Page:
Postponement of implementation legislative proposal on excessive borrowing from “own” company

The legislative proposal on excessive borrowing from one’s “own” company (Wet excessief lenen bij eigen vennootschap) will be postponed for one year until 1 January 2023. The proposal addresses the taxation of the debts of an individual business owner owed to its “own” company that are higher than €500,000 (excluding owner-occupied home debt). By postponing the entry into force by one year until 1 January 2023, individual business owners will have until 31 December 2023 (first reference date) to prepare for the legislative proposal.

Payment deferral for mortgage obligations

Lenders such as banks want to offer customers the option of deferring the payment of interest and repayment of the principal amount for up to six months, if those customers are temporarily unable to meet their payment obligations during the COVID-19 crisis. The specifics of any catch-up payment regulation are important for retaining the right to deduct interest on the mortgage. Under current legislation, mortgages that are subject to a tax repayment obligation must be repaid by 2021 at the latest if a deferral of payment was provided in 2020. The State Secretary intends to arrange for the following two matters:

  1. The repayment arrears can be (directly) spread over the remaining term of the mortgage (of a maximum 360 months).
  2. Alternatively, a customer can choose to split his remaining loan. This means that the maximum of six months in repayment arrears does not necessarily have to be spread over the full remaining term. Instead, the repayment can be made within, for example, five years.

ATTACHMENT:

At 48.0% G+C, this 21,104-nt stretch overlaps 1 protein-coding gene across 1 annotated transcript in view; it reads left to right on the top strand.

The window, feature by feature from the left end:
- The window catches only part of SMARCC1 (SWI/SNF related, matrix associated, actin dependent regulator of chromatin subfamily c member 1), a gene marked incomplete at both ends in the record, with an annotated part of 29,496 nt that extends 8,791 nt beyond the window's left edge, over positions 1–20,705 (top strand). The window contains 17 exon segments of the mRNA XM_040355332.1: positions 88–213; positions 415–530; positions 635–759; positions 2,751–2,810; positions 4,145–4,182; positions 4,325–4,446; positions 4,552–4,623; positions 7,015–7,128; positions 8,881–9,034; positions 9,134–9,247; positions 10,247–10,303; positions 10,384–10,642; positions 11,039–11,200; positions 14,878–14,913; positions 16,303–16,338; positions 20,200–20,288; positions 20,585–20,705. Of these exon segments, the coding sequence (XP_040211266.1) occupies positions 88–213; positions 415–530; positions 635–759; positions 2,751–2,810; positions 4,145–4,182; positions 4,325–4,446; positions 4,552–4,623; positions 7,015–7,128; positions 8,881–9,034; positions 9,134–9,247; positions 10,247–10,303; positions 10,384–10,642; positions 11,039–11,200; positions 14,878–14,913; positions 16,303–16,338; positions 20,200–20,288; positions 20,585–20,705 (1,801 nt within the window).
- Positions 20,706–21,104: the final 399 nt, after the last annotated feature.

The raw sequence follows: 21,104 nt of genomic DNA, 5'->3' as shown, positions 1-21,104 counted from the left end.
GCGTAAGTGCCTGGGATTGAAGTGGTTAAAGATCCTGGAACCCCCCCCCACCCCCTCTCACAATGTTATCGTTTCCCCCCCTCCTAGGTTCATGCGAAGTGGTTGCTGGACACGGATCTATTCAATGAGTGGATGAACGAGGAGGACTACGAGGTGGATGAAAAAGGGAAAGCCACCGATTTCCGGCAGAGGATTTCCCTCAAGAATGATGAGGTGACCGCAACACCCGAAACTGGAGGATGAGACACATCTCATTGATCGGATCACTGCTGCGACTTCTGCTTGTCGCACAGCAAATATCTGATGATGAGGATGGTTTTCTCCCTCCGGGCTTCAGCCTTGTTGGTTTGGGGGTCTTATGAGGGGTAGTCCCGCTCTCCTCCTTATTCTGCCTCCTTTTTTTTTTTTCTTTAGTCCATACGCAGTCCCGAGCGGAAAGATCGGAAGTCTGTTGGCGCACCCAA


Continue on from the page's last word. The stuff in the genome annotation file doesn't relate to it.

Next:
The State Secretary also notes that it will be examined as to how and under what conditions the measure may also apply to loans for which the tax repayment obligation does not apply and for loans that have been provided by a person other than a creditor with a documentation obligation, such as a loan from an one’s “own” BV or a family member.

Legal basis and policy decisions

The State Secretary indicates that he intends to include the measures that require further legal basis in the 2021 Budget Day proposals as a separate legislative proposal. Where necessary, he will elaborate on the measures in a decree in advance of publication of legislation. The State Secretary further notes that measures that do not require a further legal basis will be detailed in a decree as soon as possible.

Further reading

EY has prepared an overview of policy and stimulus responses to COVID-19 by country. The overview now covers 128 countries and is updated daily.

EY also has an EY Response Tracker | Impact of COVID-19 on Global Immigration with an overview of measures to prevent spread in a large number of countries.

On EY’s global website more information can be found about the impact of COVID-19 on companies:

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For additional information with respect to this Alert, please contact the following:

Ernst & Young Belastingadviseurs LLP, International Tax and Transaction Services, Amsterdam
Ernst & Young Belastingadviseurs LLP, International Tax and Transaction Services, Rotterdam
Ernst & Young LLP (United States), Netherlands Tax Desk, New York
Ernst & Young LLP (United States), Netherlands Tax Desk, Chicago
Ernst & Young LLP (United States), Netherlands Tax Desk, San Jose/San Francisco
Ernst & Young (China) Advisory Limited, Netherlands Tax Desk, Beijing
Ernst & Young Tax Services Limited, Netherlands Tax Desk, Hong Kong
Ernst & Young LLP (United Kingdom), Netherlands Tax Desk, London